smash·​mouth ˈsmash-ˌmau̇th How to pronounce smashmouth (audio)
: characterized by brute force without finesse
smashmouth football

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Smashmouth crashed its way into the English language during the 1984 football season to describe the brutally hard-hitting play that is characteristic of the game. It has since been used to describe similar physicality in other contact sports, such as hockey and basketball, and has even forced its way out of the realm of sports into politics; we’ve been using it to describe hardball tactics in politics since the 1984 U.S. presidential election. However, this political application of smashmouth has yet to make it into the end zone. It occurs too rarely in English to merit its own sense in the dictionary.

Examples of smashmouth in a Sentence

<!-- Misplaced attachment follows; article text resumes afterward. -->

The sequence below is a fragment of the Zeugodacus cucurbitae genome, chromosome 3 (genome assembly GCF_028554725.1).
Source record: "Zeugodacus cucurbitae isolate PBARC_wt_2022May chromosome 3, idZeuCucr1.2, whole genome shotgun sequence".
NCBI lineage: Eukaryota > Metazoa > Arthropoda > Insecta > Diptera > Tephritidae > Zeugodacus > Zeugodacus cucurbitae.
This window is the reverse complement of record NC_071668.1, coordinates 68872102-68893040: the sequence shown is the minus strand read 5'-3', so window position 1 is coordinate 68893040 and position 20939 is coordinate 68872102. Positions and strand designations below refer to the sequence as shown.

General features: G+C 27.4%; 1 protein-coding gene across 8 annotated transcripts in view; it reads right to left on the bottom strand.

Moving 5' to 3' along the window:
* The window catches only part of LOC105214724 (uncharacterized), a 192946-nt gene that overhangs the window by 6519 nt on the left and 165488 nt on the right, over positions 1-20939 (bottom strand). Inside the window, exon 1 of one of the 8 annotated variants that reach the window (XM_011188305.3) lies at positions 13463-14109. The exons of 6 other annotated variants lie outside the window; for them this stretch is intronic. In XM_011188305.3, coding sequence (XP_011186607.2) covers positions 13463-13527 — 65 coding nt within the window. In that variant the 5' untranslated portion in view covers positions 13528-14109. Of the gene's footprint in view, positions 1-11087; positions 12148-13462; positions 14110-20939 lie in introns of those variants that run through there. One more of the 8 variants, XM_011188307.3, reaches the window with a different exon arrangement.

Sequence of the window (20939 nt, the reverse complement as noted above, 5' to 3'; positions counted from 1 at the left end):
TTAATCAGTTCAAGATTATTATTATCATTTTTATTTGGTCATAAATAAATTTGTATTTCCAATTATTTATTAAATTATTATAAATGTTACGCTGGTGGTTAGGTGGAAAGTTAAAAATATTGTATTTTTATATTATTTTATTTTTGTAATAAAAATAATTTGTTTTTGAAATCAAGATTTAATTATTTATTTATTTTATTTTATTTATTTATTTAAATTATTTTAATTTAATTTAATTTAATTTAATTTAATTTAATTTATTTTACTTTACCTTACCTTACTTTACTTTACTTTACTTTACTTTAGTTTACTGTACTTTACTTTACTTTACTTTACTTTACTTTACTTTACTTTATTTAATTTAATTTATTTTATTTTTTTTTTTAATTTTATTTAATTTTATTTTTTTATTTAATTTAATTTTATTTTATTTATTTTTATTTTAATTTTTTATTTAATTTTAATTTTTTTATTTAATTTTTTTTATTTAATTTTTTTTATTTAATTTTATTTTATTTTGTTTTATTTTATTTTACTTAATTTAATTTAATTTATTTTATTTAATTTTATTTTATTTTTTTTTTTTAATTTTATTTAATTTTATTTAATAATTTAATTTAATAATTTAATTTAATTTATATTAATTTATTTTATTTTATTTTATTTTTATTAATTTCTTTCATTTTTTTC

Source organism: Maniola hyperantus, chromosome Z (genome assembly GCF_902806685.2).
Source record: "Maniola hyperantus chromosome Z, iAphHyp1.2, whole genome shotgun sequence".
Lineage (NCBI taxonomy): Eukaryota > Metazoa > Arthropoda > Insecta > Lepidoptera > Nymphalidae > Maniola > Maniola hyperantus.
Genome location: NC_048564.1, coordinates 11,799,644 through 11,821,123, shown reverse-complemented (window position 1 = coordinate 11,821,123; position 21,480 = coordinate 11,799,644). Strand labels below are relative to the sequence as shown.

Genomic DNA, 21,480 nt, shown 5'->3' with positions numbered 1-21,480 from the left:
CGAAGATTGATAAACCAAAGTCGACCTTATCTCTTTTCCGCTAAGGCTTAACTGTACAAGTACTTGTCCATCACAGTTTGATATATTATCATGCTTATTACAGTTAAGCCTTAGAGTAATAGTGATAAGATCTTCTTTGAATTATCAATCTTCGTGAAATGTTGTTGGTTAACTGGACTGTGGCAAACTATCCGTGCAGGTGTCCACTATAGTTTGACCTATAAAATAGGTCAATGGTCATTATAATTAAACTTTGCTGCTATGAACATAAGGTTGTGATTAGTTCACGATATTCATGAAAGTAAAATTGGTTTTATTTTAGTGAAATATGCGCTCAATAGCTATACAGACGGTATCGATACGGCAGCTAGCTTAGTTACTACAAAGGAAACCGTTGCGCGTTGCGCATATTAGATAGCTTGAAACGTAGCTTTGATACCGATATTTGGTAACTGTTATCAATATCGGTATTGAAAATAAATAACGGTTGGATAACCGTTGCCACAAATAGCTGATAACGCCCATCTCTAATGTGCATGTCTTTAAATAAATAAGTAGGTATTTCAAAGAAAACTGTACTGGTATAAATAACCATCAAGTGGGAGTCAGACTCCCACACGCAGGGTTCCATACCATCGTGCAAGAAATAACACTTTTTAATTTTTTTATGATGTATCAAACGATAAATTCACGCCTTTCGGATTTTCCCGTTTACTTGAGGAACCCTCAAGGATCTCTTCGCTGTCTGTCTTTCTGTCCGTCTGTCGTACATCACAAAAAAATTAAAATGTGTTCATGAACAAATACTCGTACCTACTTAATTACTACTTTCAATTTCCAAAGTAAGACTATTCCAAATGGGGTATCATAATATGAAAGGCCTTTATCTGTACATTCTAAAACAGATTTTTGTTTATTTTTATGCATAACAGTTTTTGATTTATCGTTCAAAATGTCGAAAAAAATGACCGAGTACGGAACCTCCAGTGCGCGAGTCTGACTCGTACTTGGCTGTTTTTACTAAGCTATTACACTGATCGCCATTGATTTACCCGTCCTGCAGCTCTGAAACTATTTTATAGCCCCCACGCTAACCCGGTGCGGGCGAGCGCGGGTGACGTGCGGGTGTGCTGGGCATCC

Recent Examples on the Web On Sunday, three Oklahoma linemen who started together only two years ago will reunite at New Era Field, where the Ravens and Buffalo Bills will face off in a battle of smashmouth offenses. Jonas Shaffer,, 7 Dec. 2019 His physicality as a runner sets the tone for Herman’s smashmouth offense, and his touch as a passer keeps defenses out of eight-man boxes. Michael Shapiro,, 9 Aug. 2019 O’Rourke is currently testing whether the nice guy approach can work in a smashmouth political climate. Matt Viser, Town & Country, 26 July 2018

These examples are programmatically compiled from various online sources to illustrate current usage of the word 'smashmouth.' Any opinions expressed in the examples do not represent those of Merriam-Webster or its editors. Send us feedback about these examples.

Word History

First Known Use

1975, in the meaning defined above

Time Traveler
The first known use of smashmouth was in 1975


Dictionary Entries Near smashmouth

Cite this Entry

“Smashmouth.” Dictionary, Merriam-Webster, Accessed 2 Dec. 2023.

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